"May Day" has been celebrated in the Italian peninsula--largely in the north--since Roman times. Along with singing, dancing, and feasting, the holiday was also marked by the giving of "May baskets," small baskets of sweets or flowers, usually left anonymously on neighbors' doorsteps. Whose to say that we couldn't bring some of those traditions back? A May basket would be a nice gesture to give to family members, friends, or neighbors... depending on your relationship with your neighbors. You could follow it up with a short explanation of the tradition.
In Italy it is called Calendimaggio or cantar maggio a seasonal feast held to celebrate the arrival of spring. The event takes its name from the period in which it takes place, that is, the beginning of May, from the latin calenda maia. The Calendimaggio is a tradition still alive today in many regions of Italy as an allegory of the return to life and rebirth: among these Piedmont, Liguria, Lombardy, Emilia-Romagna (for example, is celebrated in the area of the Quattro Province or (Piacenza, Pavia, Alessandria and Genoa), Tuscany and Umbria.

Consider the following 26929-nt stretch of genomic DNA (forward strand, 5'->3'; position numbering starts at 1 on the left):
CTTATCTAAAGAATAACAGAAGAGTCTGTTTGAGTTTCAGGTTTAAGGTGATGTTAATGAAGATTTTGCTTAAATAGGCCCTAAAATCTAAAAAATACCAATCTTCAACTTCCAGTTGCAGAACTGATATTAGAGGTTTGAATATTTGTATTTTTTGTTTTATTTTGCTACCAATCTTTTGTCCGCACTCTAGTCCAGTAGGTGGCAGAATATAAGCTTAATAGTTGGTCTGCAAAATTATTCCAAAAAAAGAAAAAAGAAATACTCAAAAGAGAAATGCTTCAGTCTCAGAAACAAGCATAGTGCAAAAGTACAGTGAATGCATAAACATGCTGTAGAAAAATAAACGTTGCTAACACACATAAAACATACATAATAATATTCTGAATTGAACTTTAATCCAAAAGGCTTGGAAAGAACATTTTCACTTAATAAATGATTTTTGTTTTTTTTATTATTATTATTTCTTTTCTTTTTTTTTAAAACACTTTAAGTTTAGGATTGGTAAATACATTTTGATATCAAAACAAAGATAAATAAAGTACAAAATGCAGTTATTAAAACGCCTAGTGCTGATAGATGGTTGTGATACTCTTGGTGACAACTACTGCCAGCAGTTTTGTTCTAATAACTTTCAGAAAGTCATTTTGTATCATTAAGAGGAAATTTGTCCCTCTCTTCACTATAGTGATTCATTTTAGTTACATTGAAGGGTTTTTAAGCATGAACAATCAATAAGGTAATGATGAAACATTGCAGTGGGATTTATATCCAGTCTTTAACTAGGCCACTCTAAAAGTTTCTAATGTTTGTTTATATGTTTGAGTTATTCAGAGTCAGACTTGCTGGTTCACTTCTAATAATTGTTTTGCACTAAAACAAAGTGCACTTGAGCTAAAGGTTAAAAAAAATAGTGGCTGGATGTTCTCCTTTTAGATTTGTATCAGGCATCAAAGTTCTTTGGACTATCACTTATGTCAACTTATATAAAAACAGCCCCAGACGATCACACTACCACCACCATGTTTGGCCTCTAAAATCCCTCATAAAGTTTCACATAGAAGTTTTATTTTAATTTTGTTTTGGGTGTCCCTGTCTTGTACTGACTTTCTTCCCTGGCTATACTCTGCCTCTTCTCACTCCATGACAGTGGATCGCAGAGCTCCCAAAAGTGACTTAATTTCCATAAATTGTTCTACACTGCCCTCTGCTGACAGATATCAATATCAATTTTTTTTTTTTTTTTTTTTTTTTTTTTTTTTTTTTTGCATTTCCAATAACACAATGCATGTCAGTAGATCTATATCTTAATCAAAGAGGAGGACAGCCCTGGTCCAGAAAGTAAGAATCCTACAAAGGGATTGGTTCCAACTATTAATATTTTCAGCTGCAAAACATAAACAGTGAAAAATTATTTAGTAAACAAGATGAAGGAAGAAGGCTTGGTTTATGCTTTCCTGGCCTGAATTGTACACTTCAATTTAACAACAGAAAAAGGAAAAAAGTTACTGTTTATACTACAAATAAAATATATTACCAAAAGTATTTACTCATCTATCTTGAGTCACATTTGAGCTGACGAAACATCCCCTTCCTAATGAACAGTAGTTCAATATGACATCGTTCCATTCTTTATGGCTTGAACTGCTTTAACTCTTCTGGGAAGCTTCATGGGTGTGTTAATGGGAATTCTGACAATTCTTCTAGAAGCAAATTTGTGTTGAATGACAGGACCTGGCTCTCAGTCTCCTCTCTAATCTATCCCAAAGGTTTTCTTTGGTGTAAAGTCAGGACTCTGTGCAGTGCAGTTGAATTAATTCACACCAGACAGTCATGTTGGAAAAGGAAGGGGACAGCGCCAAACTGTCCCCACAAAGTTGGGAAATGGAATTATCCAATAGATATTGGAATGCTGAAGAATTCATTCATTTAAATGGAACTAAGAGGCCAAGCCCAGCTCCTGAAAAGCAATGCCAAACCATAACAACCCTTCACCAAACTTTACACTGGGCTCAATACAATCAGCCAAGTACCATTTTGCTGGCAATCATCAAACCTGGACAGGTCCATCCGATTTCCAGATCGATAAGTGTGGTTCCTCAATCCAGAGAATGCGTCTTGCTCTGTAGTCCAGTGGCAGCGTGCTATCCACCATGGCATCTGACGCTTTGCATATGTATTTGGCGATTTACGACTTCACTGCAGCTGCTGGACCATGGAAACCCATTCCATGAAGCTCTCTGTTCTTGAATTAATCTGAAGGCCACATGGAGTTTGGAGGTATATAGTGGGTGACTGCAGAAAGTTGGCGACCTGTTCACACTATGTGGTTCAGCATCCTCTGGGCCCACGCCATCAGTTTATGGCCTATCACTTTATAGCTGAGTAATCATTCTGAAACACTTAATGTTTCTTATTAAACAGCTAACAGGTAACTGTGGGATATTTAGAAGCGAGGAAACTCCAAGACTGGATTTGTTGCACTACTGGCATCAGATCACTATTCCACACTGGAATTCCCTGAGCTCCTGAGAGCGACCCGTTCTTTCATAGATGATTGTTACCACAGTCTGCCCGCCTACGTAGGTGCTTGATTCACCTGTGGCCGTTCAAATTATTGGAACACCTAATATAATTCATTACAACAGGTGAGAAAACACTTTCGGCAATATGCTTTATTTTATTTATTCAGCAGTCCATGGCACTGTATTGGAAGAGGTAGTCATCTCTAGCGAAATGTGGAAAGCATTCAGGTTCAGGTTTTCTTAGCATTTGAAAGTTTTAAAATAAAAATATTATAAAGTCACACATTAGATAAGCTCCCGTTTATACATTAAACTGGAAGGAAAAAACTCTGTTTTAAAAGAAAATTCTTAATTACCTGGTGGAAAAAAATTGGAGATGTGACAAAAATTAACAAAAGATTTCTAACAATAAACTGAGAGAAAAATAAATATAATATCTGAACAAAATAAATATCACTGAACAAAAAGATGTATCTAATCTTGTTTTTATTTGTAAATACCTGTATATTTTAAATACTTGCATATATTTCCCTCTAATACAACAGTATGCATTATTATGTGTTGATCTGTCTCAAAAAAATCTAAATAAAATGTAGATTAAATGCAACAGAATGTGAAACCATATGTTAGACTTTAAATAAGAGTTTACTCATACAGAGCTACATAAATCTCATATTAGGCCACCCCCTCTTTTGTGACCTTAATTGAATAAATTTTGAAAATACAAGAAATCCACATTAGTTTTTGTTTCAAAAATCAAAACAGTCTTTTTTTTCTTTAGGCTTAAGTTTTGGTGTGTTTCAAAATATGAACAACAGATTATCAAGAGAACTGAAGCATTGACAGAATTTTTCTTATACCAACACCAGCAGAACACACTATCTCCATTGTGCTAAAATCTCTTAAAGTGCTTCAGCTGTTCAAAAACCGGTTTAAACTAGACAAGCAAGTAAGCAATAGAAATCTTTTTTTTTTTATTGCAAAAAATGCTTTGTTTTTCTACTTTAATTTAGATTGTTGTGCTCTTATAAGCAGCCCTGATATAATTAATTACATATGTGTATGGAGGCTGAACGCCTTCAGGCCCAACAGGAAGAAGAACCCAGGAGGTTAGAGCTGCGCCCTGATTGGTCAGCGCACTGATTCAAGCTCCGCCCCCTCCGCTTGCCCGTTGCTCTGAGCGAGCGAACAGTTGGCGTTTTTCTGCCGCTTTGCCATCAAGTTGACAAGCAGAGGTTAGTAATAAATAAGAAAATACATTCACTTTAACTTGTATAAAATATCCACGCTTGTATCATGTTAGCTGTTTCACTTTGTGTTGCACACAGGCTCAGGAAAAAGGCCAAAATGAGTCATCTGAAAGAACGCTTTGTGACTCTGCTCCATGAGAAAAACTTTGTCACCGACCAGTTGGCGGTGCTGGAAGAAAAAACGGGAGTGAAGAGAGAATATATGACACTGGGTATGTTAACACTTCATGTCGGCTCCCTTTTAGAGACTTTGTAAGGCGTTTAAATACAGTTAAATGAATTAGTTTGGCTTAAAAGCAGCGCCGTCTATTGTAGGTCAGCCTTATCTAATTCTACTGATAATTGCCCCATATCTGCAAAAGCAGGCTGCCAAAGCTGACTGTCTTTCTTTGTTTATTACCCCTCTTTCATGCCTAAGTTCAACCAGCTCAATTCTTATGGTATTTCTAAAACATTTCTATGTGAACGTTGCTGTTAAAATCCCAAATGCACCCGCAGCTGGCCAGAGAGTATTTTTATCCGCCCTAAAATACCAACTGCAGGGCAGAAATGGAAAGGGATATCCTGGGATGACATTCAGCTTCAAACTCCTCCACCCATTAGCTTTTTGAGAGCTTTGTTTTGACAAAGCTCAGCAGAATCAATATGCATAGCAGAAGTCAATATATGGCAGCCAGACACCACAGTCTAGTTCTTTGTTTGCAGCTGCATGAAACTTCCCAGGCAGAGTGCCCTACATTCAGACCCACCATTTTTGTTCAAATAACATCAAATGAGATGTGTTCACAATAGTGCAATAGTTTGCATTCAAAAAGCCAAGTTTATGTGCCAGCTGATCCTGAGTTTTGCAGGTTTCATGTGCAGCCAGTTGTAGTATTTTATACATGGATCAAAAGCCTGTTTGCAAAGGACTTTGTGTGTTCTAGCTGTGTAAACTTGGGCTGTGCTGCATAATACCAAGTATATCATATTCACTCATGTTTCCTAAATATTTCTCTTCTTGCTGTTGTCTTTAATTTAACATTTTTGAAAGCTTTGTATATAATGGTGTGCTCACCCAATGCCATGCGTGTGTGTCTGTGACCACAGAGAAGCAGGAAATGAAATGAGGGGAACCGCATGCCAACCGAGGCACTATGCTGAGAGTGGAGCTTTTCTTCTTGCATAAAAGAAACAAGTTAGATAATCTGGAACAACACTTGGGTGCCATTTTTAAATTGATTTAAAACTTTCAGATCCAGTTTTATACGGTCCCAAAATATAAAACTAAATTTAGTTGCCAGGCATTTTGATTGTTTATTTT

The function of this magical-propitiatory ritual is often performed during an alms during which, in exchange for gifts (traditionally eggs, wine, food or sweets), the Maggi (or maggerini) sing auspicious verses to the inhabitants of the houses they visit and throughout the Italian peninsula this Il Maggio couplets are very diverse, most are loving occasions with an important sexual load, that young people sang to celebrate the arrival of spring. Symbol of spring revival are the trees (alder, golden rain) accompanying maggerini and flowers (violets, roses), mentioned in the verses of the songs, and with which the participants adorn. In particular the plant alder, which grows along the rivers, is considered the symbol of life and that's why it is often present in the ritual.
Calendimaggio can be historically noted in Tuscany as a mythical character who had a predominant role and met many of the attributes of the god Belenus. In Lucania, the Maggi have a clear auspicious character of pagan origin. In Syracuse, Sicily is held during the month of May, the Albero della Cuccagna (cf. "Greasy pole"), a feast celebrated to commemorate the victory over the Athenians led by Nicias. However, Angelo de Gubernatis in his work Mythology of Plants, believes that without doubt the festival was previous to that of said victory. It is a celebration that dates back to ancient peoples very integrated with the rhythms of nature, such as the Celts (celebrating Beltane), Etruscans and Ligures, in which the arrival of summer clothed great importance.